Multilingualism

Multilingualism: An unavoidable reality in South Africa

Research on the reasons behind families raising multilingual children vary from the hope of creating better employment opportunities for their children to the reportedly improved cognitive and intellectual benefits associated with multilingualism. Multilingualism in South Africa, a country with 11 official spoken languages, comes with its own reasons with better employment opportunities being at the top of that list. But many South Africans become multilingual to be able to communicate with people from different ethnic groups they encounter on a daily basis.

 

If we think about our schooling system we can all agree that it is unavoidable to not interact with people from different cultures and therefore different languages daily. If our children are not able to communicate in more than one language then we greatly limit their degree of social development and interaction. Irrespective of the reason for teaching your child a second or a third language, we can all conclude that it is no easy thing to do. As parents we all have the same concerns, questions and ideas.

A simple Google search will give you a number of approaches which you can follow to teach your child another language. The two most recommended approaches are:

  1. The “one-parent, one-language” approach – in this approach each parent only uses one language when interacting with their child. This is especially beneficial when the parents speak different languages.
  2. The “minority language at home” approach – in this approach the minority language is being spoken at home due to the fact that the other language will be spoken and used at school.

We must however be cognisant of the fact that South Africa is not like most other countries and the languages which our children are required to speak, read and write on academic level are often different to our home languages. We must therefore consider the following approaches to help our children become multilingual:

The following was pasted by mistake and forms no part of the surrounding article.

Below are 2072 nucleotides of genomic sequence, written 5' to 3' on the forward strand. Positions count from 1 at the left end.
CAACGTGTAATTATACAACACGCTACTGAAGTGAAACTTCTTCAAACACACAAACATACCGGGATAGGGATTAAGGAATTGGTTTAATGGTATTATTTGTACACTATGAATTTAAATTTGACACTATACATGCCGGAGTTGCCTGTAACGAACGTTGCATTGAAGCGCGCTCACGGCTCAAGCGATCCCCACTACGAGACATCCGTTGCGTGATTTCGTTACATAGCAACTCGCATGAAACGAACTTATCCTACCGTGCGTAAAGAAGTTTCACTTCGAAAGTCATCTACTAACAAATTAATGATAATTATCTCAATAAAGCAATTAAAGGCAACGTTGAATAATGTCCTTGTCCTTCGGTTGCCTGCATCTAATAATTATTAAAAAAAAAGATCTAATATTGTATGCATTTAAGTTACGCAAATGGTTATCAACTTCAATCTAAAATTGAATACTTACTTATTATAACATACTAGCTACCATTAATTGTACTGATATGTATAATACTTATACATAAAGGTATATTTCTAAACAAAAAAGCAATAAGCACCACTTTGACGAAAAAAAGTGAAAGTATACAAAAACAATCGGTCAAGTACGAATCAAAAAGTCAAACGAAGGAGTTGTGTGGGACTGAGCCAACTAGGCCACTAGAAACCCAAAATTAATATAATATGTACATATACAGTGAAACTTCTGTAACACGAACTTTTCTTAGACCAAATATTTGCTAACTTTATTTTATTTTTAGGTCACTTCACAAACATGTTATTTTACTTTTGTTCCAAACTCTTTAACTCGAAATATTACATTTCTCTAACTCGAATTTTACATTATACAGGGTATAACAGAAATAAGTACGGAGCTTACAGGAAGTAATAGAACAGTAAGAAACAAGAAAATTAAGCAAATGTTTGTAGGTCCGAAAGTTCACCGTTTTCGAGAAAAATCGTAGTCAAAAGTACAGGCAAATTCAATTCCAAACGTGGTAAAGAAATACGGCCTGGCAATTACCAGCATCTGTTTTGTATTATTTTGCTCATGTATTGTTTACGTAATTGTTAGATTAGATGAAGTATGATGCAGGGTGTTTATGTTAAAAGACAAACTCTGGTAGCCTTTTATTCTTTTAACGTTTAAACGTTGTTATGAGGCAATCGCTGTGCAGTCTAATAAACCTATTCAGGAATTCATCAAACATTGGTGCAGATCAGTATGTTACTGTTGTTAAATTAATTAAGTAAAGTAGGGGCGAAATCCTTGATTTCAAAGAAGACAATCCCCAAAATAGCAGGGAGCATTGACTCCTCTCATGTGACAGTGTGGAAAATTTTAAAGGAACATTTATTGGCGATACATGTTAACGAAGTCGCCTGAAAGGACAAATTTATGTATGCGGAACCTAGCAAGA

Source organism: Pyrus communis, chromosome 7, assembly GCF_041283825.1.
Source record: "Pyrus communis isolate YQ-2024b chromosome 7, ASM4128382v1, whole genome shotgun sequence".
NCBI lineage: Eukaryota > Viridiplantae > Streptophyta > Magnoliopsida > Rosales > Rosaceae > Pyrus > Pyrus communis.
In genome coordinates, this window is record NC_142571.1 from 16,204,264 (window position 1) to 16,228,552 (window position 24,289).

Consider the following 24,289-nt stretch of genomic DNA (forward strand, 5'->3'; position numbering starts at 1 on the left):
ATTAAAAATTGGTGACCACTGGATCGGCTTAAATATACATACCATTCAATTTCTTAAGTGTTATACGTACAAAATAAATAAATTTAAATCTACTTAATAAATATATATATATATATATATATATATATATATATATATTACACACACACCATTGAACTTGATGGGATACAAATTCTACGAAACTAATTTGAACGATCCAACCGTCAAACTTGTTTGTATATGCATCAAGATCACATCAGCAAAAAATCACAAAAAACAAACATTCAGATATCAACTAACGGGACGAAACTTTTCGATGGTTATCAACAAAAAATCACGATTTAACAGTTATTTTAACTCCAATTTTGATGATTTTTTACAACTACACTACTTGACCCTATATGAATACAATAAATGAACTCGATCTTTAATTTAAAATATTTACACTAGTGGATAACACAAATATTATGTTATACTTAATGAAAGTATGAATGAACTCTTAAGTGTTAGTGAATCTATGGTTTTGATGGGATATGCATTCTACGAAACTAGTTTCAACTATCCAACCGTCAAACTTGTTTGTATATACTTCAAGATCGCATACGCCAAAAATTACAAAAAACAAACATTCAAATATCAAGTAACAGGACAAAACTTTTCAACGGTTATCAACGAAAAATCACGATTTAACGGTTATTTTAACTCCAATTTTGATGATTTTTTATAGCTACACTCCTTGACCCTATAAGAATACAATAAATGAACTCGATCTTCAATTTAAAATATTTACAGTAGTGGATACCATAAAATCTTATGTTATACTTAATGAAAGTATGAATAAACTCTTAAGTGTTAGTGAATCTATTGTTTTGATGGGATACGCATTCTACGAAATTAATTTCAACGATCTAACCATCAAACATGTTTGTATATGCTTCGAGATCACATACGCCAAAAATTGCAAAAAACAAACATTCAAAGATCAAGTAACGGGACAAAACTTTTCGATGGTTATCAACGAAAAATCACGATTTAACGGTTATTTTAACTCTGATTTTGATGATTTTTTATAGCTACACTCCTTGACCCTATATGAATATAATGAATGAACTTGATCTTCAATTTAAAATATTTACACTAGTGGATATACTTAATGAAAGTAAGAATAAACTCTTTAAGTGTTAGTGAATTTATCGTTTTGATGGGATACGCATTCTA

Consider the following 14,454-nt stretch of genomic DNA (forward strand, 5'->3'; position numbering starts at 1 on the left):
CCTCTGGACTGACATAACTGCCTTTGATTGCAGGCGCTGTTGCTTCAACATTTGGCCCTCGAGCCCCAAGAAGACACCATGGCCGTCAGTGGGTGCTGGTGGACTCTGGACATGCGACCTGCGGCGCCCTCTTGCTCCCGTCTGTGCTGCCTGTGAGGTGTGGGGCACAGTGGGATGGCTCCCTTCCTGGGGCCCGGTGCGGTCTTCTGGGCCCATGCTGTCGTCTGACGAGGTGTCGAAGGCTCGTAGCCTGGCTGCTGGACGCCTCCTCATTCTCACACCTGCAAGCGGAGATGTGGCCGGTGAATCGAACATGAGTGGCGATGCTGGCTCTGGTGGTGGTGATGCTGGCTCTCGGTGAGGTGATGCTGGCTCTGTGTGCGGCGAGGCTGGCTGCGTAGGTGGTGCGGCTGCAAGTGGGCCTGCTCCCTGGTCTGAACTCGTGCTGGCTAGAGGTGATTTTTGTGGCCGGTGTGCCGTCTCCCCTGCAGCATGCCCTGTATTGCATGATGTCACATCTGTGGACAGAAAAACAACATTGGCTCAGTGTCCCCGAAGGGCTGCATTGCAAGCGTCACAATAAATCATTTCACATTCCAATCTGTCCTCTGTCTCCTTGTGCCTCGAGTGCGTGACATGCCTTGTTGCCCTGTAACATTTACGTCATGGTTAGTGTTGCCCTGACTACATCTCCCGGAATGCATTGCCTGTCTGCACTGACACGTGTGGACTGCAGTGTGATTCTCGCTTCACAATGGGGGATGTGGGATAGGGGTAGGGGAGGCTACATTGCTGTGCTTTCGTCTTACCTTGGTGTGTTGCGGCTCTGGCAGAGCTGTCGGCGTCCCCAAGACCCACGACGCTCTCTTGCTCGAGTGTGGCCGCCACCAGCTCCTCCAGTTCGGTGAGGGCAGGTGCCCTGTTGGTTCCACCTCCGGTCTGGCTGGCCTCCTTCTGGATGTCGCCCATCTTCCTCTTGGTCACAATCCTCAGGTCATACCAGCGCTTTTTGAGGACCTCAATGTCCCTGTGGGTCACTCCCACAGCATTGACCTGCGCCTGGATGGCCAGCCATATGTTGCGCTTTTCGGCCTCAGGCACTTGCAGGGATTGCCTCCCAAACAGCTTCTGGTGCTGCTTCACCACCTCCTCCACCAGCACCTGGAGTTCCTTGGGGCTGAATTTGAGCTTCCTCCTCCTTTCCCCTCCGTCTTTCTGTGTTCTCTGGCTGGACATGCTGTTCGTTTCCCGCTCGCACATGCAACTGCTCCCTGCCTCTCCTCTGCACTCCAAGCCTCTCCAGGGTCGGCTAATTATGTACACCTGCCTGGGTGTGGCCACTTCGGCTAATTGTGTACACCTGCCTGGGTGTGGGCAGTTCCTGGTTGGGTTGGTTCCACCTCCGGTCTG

1. The adapted version of the “one-parent, one-language” approach – in this approach the parent whom is the most adept with each language to only use that language to instruct your children.
  2. The adapted version of the “minority language at home” approach – in this approach you as parents must come up with a language policy in which you only use certain languages on certain days or during certain times or activities. For example, if your home language is Setswana and your child is attending an English pre-school then you should make time to use Afrikaans as language in your household. But you should also not neglect to have dedicated English and Setswana times in your household.

 

Teaching your child one or two additional languages is a daunting task and as a parent you are already being bombarded with information on how to raise your child now you are also being bombarded with ideas on how to teach your child more languages. Teaching your child languages should be a relaxing thing to do and therefore Super Linguists have come with a fun and effective approach to teaching your children more languages. To find out more about the Super Linguists programme or to open up your own branch contact us today!

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